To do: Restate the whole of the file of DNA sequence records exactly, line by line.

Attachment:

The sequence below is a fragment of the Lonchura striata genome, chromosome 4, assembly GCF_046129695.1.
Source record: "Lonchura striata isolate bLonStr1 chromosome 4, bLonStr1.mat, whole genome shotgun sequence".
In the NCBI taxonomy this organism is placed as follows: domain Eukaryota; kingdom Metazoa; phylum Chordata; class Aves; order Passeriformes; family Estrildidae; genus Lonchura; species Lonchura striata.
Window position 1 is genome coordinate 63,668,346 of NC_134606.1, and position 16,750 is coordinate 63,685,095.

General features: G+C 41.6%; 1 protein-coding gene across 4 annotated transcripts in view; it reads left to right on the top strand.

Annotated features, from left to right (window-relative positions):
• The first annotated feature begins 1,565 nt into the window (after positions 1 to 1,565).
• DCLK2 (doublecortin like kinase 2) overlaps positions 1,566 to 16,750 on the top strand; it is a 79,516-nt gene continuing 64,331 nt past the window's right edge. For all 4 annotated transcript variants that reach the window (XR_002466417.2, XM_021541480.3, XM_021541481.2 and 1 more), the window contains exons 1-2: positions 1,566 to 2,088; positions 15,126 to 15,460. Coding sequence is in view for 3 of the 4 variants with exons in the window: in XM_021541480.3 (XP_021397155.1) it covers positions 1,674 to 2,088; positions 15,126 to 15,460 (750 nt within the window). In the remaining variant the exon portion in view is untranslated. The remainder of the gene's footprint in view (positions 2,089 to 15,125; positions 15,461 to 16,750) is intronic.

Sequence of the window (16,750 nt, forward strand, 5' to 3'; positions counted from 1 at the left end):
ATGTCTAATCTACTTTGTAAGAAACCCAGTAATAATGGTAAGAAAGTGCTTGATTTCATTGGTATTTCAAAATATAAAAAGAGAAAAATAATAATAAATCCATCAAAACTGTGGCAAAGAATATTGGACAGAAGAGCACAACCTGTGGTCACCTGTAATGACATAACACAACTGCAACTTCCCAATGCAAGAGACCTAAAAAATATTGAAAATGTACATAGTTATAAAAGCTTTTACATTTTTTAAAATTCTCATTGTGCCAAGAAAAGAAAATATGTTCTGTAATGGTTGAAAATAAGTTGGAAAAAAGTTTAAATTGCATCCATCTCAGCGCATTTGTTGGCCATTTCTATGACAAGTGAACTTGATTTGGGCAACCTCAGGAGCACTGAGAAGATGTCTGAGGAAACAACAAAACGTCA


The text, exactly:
The sequence below is a fragment of the Lonchura striata genome, chromosome 4, assembly GCF_046129695.1.
Source record: "Lonchura striata isolate bLonStr1 chromosome 4, bLonStr1.mat, whole genome shotgun sequence".
In the NCBI taxonomy this organism is placed as follows: domain Eukaryota; kingdom Metazoa; phylum Chordata; class Aves; order Passeriformes; family Estrildidae; genus Lonchura; species Lonchura striata.
Window position 1 is genome coordinate 63,668,346 of NC_134606.1, and position 16,750 is coordinate 63,685,095.

General features: G+C 41.6%; 1 protein-coding gene across 4 annotated transcripts in view; it reads left to right on the top strand.

Annotated features, from left to right (window-relative positions):
• The first annotated feature begins 1,565 nt into the window (after positions 1 to 1,565).
• DCLK2 (doublecortin like kinase 2) overlaps positions 1,566 to 16,750 on the top strand; it is a 79,516-nt gene continuing 64,331 nt past the window's right edge. For all 4 annotated transcript variants that reach the window (XR_002466417.2, XM_021541480.3, XM_021541481.2 and 1 more), the window contains exons 1-2: positions 1,566 to 2,088; positions 15,126 to 15,460. Coding sequence is in view for 3 of the 4 variants with exons in the window: in XM_021541480.3 (XP_021397155.1) it covers positions 1,674 to 2,088; positions 15,126 to 15,460 (750 nt within the window). In the remaining variant the exon portion in view is untranslated. The remainder of the gene's footprint in view (positions 2,089 to 15,125; positions 15,461 to 16,750) is intronic.

Sequence of the window (16,750 nt, forward strand, 5' to 3'; positions counted from 1 at the left end):
ATGTCTAATCTACTTTGTAAGAAACCCAGTAATAATGGTAAGAAAGTGCTTGATTTCATTGGTATTTCAAAATATAAAAAGAGAAAAATAATAATAAATCCATCAAAACTGTGGCAAAGAATATTGGACAGAAGAGCACAACCTGTGGTCACCTGTAATGACATAACACAACTGCAACTTCCCAATGCAAGAGACCTAAAAAATATTGAAAATGTACATAGTTATAAAAGCTTTTACATTTTTTAAAATTCTCATTGTGCCAAGAAAAGAAAATATGTTCTGTAATGGTTGAAAATAAGTTGGAAAAAAGTTTAAATTGCATCCATCTCAGCGCATTTGTTGGCCATTTCTATGACAAGTGAACTTGATTTGGGCAACCTCAGGAGCACTGAGAAGATGTCTGAGGAAACAACAAAACGTCA